Straight ahead is the kitchen area. I’m pretty hardcore about an RV kitchen’s functionality, and I’m pleased to say the NB16.5’s kitchen was quite well designed and outfitted. The sink features a nicely arched faucet and is respectably roomy for an RV this size, and a slide-open window provides airflow for the two-burner cooktop that’s fitted with a flush cover.
There’s a surprising amount of storage here. The shelved under-sink cabinet has an inset spice-rack running the length of the counter, three drawers that slide out smoothly and farther than expected, and an overhead cabinet deep enough to fit bulkier items but shallow enough so that I didn’t bump my head while doing dishes. I found myself wishing they’d left part of the under-sink area open so it could house a small trash can. Instead, I stashed it under the dinette when no one was sitting there.
At the front is the dinette, and we’ll alight here on the highly subjective topic of decor. The NB16.5’s dominant grays and whites contribute to a light, pleasant interior, a necessity for a smaller RV that can feel even smaller with a too-dark palette. Still, to my eyes, the dinette’s warm amber brown and cream battled against the cool, bluer undertones of the grayish-brown cabinets, and the two throw pillows’ shades of orange in a blocky Arizona-style pattern seemed oddly out of place against the soft-gray bedspread. It’s just one person’s perspective, of course.
The NoBo still boasts a cheerful ambience overall, thanks largely to plentiful natural light provided in part by the U-shaped dinette’s two side windows and wide panoramic front window. Aside from a slight adult head-clearance problem toward the front, we enjoyed the dinette area and its good-sized, easy-lift freestanding table, from which you can easily scoot in or out.
It lowers to seat level to create another sleeping area for two, and an outlet on the nearby sink cabinet is handy for charging devices.
Heading toward the rear of the trailer is a wet bath. Hot water was routed pretty quickly to the shower, and the sink has its own faucet rather than the showerhead being the only water source. We were missing a mirror, though; there wasn’t one anywhere in the trailer. Another caveat is the translucent door, reminiscent of what you’d see on a sliding-door shower. That does let light into a very small space, but it also means people can see in easily, which gave us the willies, privacy-wise. My work-around was hanging an oversize beach towel on the door, but it sure would be nice to have a more-opaque material there.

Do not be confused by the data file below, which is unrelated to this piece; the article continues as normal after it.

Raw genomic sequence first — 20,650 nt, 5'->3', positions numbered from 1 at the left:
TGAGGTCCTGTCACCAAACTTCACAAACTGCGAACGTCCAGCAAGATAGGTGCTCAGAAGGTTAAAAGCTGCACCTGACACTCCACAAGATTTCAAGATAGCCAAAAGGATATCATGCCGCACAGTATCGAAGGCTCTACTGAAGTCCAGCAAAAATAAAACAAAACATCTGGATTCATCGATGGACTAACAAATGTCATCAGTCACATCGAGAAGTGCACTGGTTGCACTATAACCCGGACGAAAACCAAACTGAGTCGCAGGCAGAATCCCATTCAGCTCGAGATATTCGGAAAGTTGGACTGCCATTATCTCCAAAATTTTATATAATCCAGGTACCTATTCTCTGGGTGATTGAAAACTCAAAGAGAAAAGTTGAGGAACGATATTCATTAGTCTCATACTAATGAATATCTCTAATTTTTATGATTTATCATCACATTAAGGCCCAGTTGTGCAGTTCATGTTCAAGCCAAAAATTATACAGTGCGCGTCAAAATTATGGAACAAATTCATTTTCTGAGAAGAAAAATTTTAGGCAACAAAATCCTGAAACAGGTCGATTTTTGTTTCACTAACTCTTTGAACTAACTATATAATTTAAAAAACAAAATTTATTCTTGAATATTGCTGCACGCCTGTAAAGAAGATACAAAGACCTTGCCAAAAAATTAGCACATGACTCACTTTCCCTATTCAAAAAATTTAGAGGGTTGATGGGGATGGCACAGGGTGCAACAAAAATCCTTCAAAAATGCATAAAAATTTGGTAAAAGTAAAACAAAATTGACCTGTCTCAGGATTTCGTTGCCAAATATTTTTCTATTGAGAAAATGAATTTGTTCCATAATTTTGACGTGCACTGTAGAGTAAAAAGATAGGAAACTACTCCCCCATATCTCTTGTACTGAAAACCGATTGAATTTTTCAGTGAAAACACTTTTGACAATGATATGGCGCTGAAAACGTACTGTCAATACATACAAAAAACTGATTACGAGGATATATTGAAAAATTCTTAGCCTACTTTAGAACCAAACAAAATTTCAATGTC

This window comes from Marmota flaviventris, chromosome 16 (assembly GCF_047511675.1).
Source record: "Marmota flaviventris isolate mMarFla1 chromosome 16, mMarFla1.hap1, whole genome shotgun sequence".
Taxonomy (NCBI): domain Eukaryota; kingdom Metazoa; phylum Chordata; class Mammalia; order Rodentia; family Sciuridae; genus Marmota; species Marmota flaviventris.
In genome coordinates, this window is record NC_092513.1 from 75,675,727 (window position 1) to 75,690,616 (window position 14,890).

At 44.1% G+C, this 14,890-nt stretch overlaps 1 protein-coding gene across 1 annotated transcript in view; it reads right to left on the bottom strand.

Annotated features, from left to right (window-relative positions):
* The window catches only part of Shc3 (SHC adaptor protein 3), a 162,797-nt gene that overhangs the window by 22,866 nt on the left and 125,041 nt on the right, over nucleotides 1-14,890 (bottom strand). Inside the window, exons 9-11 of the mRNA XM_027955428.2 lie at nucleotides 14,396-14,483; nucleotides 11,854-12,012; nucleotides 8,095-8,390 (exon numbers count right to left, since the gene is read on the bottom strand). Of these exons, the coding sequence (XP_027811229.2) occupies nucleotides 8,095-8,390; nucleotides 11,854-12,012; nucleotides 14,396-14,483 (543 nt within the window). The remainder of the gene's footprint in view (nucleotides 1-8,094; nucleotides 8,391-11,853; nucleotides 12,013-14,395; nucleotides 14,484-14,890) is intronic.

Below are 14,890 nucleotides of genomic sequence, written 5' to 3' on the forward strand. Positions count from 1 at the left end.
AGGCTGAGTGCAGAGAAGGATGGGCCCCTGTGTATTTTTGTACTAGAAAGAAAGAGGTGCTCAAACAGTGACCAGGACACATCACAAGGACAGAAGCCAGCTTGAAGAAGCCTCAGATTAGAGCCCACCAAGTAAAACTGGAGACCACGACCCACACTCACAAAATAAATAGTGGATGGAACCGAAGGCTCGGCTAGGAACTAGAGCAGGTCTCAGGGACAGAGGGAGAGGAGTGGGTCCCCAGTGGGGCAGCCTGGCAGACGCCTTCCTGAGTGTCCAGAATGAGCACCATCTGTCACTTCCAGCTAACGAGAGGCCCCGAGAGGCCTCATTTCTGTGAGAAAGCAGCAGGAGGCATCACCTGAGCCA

Back toward the bedroom, the open cubby and two pullout drawers of the “pantry” comprise the NoBo’s closest thing to a dresser, so we used it for sundries rather than munchies. On the side facing the bed, there’s a nice, deep cutout with an outlet in the back (great for charging my Kindle overnight, which I always read much too far past my bedtime), and a ridge around the opening so my ever-present lip balm wasn’t in danger of rolling out. It was even tall enough to hold a bottle of water upright inside. An actual RVer had to have taken part in the creation of this thoughtful feature, which should always be the case, to my mind.
The under-bed space is open to the interior, presumably to accommodate longer cargo like skis or fishing rods, but because there was no door on it, we had some outdoor-temperature encroachment and nothing to keep items from sliding around during travel. After a day on the road, I found a bag I’d stashed back there sitting right inside the entry door when I opened it. A sliding door would be a simple remedy that doesn’t restrict function.
We stashed a couple bags on two drop-down fabric cargo shelves over the side windows, since the under-bed space mostly held outdoorsy items like campfire supplies and lawn games. The bed itself is very, very firm, so a mattress topper is recommended, if not a replacement mattress.
Takin’ It to the Streets
Towing the No Boundaries trailer with the Toyota Sequoia Limited 4×4 presented only a small challenge for the stout V-8. The Sequoia, which can be best compared to the Chevrolet Tahoe for size, is powered by a 381-horsepower, 5.7-liter i-Force engine that has proved its mettle over the years. Toyota rates this SUV for towing trailers up to 7,100 pounds in the four-wheel-drive iteration, and since the trailer weight sucked up less than half of the available rating, the engine pulled with no complaint.
Highway speeds were maintained easily, and when it came to passing slower traffic, throttle response was lively enough to make the maneuvers safely. It’s a smooth-running, quiet engine that consumes gasoline judiciously when solo and won’t break the bank when towing trailers to its rated limit.